Component A and component B of the liquid injection moldable composition was substantially the same as component A and component B of the liquid injection molding composition of Example 2, except that in place of the 10 parts of the dimethylvinyl end-stopped polydimehylsiloxane resin having about 2 mole percent of chemically combined dimethylsiloxy units, there was utilized respectively, 38 parts of the same dimethylvinyl end-stopped polydimethylsiloxane resin in the liquid injection molding composition.
The above heat curable organopolysiloxane composition was injected into a mold cavity and heated for 15 seconds at 400° F. and then post baked at 400° F. for 4 hours. The following properties were obtained where H, T, E and T' are as defined in Example 2:
The above results show that a high strength, shaped, substantially cured organopolysiloxane composition was obtained after 15 seconds at 400° F. which shows that the heat curable organopolysiloxane composition containing the platinum tetramer of the present invention is a valuable injection moldable composition.
A pot life study was made to determine the stability of mixtures of 20 ppm of various platinum catalysts in a vinyl siloxane corresponding to component A of Example 2. It has been found that if the platinum catalyst reacts with silicon vinyl siloxy units, a liquid injection moldable mixture can gel within 4 to 8 hours on mixing the vinyl siloxane "component A" with the silicon hydride siloxane "component B".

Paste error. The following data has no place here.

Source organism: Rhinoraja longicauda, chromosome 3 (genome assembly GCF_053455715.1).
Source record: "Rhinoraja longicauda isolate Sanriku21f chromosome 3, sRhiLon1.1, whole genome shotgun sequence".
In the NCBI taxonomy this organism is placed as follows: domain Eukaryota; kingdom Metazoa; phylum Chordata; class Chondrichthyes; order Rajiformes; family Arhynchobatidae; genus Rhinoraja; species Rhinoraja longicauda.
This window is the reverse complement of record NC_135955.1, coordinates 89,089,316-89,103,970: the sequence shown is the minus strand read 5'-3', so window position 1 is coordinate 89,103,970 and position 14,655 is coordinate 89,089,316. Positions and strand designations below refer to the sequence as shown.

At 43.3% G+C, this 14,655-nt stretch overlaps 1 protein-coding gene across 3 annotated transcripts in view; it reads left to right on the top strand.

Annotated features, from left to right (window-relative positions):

In order to determine the stability of the Faltynek catalyst as compared to the Lamoreaux catalyst of Example 1, vinyl siloxane mixtures were prepared containing 20 ppm of the respective catalysts and held for 5 days at 70° C. The vinyl siloxane utilized was the same as shown in Example 2, referred to as component A, except that there was utilized 38 parts of the dimethylvinyl end-stopped polydimethylsiloxane resin instead of 10 parts as shown in Example 2. The respective platinum containing vinyl siloxanes were then cooled to 25° C. and mixed with the silicon hydride siloxane "component B" of Example 2. The resulting liquid injection moldable mixtures were tested for viscosity increases. The following results were obtained:
______________________________________ Pt Catalyst Gel Time______________________________________ Lamoreaux 8 hr. Faltynek ≦3 weeks______________________________________
The above results show that the Faltynek catalyst of the present invention does not react with vinyl radicals attached to silicon after extended periods at temperatures as high as 70° C. As a result, an inhibitor is not required and liquid injection molding compositions as one package or two package systems without the need for refrigeration are provided. In addition, a solution of 0.05 mole of the platinum tetramer of Example 1 in trimethyl silane was found to remain unchanged for at least 16 hours at 150° C. based on NMR spectra.